Today’s issue of the San Diego Union-Tribune’s Business section contained an article that was clearly intended to reopen the long-simmering discussion and debate surrounding the notion that the San Diego Chargers need a new football stadium, and the good citizens of San Diego should be happy to pay the lion’s share of the tab.
One can argue the questionable timing of opening the debate now, but the team’s leadership likely feels that with wholesale changes in its football operations leaving at least the impression that things will be different—and the ownership change at the U-T coinciding nicely to boot—it was worth a try.
Why the U-T’s ownership matters in this shouldn’t be a mystery to anyone who has been following the stadium issue at all over the past several years. U-T Chairman & Publisher Douglas Manchester and his partner, Vice Chairman & CEO John T. Lynch have been vocal cheerleaders for and financial backers of efforts to gain acceptance of a taxpayer supported football stadium since it was first proposed, beginning with their ownership of sports radio station XX1090. Dean Spanos and company can be forgiven for expecting nothing less than unbridled tub-thumping from their friends at the metro paper.
The gist of the article serves, in my view, to underscore the unmitigated gall of the National Football League and its owners in their thinking.
Among other things, the article points out that although San Diego has hosted Super Bowls in the past, they have been assured by the league in no uncertain terms they will not host another unless they build a new stadium.
From a business perspective, I get that. If you need to seat a particular number of spectators and your present facility doesn’t accommodate that many, that can be a problem. But that’s not San Diego’s problem, it’s the NFL’s.
And given the NFL’s newfound willingness to play the league championship anywhere, rather than in domed stadiums or Sunbelt venues there are now thirty-one potential rivals for the right to host the big game. There is certainly no guarantee of San Diego’s hosting the game any time soon. Having the newest stadium around is probably not enough to get the event—just ask the Padres about their wait to host MLB’s All-Star Game.
The article, and numerous others that have been published nationwide over the years, purport that the stadium is an economic engine and the implication is that hosting a Super Bowl would naturally be an even bigger boon. Many economists would disagree. Even more graphically, the city of Los Angeles might.
Since 1995, when the late Al Davis packed his bags for the second time and moved the Raiders back to Oakland, the second largest city and media market in the country has had no NFL franchise. Why? Because city leaders had the temerity to stare down the NFL and tell them, ”You need us more than we need you.”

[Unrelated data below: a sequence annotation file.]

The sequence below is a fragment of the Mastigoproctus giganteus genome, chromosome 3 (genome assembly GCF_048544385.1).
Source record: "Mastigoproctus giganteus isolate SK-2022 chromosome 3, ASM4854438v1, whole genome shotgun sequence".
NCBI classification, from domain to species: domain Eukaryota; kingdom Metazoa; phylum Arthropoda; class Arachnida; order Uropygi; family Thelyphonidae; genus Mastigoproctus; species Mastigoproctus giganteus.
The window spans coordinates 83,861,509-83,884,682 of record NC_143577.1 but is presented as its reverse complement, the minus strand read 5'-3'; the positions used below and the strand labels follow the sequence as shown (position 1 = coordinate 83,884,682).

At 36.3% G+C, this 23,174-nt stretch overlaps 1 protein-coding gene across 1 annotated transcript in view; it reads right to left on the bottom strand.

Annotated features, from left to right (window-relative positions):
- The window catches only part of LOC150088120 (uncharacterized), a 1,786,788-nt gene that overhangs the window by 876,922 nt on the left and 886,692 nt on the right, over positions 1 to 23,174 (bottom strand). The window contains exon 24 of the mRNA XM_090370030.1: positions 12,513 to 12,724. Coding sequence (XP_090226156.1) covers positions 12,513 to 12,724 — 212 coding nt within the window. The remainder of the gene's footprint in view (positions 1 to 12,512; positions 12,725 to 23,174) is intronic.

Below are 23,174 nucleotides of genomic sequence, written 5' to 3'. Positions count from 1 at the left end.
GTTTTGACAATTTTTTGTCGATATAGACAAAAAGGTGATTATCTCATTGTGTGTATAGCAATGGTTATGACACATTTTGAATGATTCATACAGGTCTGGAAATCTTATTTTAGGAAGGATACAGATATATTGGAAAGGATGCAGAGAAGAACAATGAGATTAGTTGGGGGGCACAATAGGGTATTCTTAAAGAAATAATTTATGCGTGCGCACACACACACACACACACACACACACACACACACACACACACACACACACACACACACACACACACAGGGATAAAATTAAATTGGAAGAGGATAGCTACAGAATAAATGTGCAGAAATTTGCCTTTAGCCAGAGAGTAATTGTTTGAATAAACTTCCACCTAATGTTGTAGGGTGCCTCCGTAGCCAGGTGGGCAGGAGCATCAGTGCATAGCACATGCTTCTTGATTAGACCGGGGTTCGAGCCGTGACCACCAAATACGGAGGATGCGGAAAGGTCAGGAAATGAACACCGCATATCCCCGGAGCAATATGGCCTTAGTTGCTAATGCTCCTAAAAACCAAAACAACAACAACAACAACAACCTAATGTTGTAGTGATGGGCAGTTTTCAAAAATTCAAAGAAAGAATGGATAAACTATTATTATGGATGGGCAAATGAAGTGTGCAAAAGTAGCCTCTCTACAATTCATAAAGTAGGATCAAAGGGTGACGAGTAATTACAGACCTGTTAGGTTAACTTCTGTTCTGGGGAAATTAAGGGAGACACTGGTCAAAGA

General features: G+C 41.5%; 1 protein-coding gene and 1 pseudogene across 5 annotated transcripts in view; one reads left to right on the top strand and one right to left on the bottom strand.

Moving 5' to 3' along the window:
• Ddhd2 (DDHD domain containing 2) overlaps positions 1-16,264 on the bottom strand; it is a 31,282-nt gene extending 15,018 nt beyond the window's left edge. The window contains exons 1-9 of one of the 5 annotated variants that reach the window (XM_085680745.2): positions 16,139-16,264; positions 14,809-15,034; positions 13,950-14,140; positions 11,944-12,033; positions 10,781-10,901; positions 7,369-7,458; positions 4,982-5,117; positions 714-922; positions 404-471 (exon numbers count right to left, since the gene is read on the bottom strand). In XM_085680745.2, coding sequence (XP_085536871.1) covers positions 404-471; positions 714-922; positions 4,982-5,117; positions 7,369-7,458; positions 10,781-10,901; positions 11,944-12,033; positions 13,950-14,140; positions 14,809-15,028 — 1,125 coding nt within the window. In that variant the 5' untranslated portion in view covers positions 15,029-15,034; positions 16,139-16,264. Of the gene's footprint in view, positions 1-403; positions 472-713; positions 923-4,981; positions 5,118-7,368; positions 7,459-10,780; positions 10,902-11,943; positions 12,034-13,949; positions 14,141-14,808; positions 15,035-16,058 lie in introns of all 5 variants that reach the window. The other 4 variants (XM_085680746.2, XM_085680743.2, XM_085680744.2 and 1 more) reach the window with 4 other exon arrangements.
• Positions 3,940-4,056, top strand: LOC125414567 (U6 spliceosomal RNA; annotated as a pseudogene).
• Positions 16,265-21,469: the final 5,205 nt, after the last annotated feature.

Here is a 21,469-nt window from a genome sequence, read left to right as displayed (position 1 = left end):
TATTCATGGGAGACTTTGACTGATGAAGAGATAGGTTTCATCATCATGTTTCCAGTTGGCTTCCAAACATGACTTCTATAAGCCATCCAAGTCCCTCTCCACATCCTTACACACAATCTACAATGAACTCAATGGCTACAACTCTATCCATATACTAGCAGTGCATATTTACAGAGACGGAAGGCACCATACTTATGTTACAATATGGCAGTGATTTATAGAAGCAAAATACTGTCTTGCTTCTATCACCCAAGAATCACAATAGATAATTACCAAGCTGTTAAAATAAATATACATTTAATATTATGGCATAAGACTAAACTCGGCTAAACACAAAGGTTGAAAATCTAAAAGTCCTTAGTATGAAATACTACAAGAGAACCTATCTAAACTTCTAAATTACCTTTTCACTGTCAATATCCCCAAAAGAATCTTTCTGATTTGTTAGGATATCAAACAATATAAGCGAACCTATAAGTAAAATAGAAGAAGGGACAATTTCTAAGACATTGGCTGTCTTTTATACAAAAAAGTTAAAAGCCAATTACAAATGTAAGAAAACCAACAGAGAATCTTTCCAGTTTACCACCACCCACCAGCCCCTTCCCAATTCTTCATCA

Has LA collapsed under the weight of having no professional football franchise in town? Hardly.
A modern football stadium is designed to hold approximately 70,000 fans. The estimated population of San Diego County, according to the 2010 census is 3,095,313 people. So, if everyone in San Diego wanted to attend just one football game (assuming they could afford the hundred bucks or so to get in), they could get their wish within forty-four years.
“Well, that’s ridiculous”, you say, “Not everyone is a fan.” You’re absolutely right. But under oft discussed plans asking for public financing assistance, we all get to pay for their building.
According to the U-T article, the NFL is now resurrecting a fund that would make $200 million available for the building of a new stadium. Dean Spanos has apparently committed another $100 million. The stadium is projected to cost $1 billion. That means there will be a gap of about $700 million.
“I think that’s the discussion and debate that has gone on, and there should be more of it,” Derrett said. “Where will that money come from? I mean, we’ve all seen what has gone on with the discussion and debate around the Convention Center project and I think many other cities in North America have found ways to work with the tourism authorities on some kind of a tax (on hotels or car rentals). We’re not there yet, I think we’ve got to see how things unfold these next six months.”
Here’s a novel idea: Instead of sticking taxpayers with the bill, do what any other business does when confronted with a need for capital improvements—go to a lender and get a loan. Of course, when you do that, the value of your team is offset by the liability, lowering your profit margin in a sale, but it’s not really about the money, is it?